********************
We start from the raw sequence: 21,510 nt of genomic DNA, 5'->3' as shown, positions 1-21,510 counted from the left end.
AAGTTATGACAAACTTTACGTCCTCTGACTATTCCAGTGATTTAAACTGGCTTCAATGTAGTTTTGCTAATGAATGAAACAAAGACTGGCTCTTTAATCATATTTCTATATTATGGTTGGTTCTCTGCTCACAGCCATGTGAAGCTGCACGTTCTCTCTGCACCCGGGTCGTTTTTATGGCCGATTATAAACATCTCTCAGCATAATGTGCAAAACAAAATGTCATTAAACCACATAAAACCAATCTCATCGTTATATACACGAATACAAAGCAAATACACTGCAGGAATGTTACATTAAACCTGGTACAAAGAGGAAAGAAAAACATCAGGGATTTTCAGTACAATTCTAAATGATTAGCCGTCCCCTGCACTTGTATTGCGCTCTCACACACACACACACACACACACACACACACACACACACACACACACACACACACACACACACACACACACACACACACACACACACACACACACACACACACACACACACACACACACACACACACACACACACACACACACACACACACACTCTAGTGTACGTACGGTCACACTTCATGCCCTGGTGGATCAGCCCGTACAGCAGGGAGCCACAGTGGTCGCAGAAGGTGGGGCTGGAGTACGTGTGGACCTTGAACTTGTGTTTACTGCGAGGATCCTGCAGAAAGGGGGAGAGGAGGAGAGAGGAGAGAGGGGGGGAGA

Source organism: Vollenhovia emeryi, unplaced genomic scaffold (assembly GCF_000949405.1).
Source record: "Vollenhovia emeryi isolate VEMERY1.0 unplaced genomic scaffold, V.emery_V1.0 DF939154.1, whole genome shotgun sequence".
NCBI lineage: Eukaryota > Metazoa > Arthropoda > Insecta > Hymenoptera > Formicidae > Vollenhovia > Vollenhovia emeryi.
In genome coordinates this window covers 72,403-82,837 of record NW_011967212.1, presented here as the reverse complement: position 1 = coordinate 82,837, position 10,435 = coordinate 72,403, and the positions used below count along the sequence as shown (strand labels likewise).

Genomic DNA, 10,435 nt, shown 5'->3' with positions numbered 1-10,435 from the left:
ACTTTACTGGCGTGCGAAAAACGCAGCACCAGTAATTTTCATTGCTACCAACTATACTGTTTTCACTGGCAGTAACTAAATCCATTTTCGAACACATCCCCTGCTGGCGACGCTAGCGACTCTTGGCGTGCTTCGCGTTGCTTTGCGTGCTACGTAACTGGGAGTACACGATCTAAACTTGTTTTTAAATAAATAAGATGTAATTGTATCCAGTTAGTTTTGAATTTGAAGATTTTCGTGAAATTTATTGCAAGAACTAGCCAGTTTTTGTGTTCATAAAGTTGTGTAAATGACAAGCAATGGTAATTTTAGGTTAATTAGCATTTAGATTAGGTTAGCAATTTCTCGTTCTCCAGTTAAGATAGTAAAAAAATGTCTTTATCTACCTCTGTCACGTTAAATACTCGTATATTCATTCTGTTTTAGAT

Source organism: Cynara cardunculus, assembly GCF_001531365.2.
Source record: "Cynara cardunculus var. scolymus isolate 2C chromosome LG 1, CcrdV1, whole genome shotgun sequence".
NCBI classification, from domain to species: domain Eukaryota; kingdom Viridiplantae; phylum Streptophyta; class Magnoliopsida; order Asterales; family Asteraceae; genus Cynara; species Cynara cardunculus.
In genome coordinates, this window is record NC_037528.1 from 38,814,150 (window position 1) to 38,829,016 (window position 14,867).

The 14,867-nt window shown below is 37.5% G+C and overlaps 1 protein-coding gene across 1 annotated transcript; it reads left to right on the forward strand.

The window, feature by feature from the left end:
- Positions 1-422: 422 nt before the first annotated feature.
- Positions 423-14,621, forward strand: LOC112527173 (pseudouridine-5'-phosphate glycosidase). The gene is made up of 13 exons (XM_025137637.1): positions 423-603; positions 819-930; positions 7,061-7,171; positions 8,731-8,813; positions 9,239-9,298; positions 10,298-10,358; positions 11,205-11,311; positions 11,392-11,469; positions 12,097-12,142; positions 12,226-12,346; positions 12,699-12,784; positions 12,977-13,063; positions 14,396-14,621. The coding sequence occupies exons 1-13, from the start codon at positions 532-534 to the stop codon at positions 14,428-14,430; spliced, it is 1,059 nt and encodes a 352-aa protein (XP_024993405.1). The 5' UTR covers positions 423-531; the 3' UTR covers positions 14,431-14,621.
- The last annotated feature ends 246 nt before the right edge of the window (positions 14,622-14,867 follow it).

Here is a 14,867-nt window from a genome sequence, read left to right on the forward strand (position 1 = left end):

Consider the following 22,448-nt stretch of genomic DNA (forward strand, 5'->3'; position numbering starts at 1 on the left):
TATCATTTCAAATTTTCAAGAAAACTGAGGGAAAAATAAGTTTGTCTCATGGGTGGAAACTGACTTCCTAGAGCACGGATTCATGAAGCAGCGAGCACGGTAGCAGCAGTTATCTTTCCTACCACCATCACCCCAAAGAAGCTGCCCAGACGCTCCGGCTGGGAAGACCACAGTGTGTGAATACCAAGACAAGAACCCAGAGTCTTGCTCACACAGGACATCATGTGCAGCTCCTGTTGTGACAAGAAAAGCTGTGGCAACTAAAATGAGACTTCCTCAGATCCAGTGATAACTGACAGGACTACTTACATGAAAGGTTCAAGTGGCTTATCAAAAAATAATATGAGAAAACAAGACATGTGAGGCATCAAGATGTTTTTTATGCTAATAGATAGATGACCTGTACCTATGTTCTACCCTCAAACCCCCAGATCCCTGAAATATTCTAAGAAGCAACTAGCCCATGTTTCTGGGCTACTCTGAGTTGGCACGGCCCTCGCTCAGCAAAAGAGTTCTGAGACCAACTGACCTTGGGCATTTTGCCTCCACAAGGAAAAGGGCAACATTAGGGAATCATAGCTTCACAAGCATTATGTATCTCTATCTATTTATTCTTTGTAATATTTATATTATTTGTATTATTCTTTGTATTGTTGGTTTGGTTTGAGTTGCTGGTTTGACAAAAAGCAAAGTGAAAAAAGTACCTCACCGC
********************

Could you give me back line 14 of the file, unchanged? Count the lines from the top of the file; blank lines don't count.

The window, feature by feature from the left end: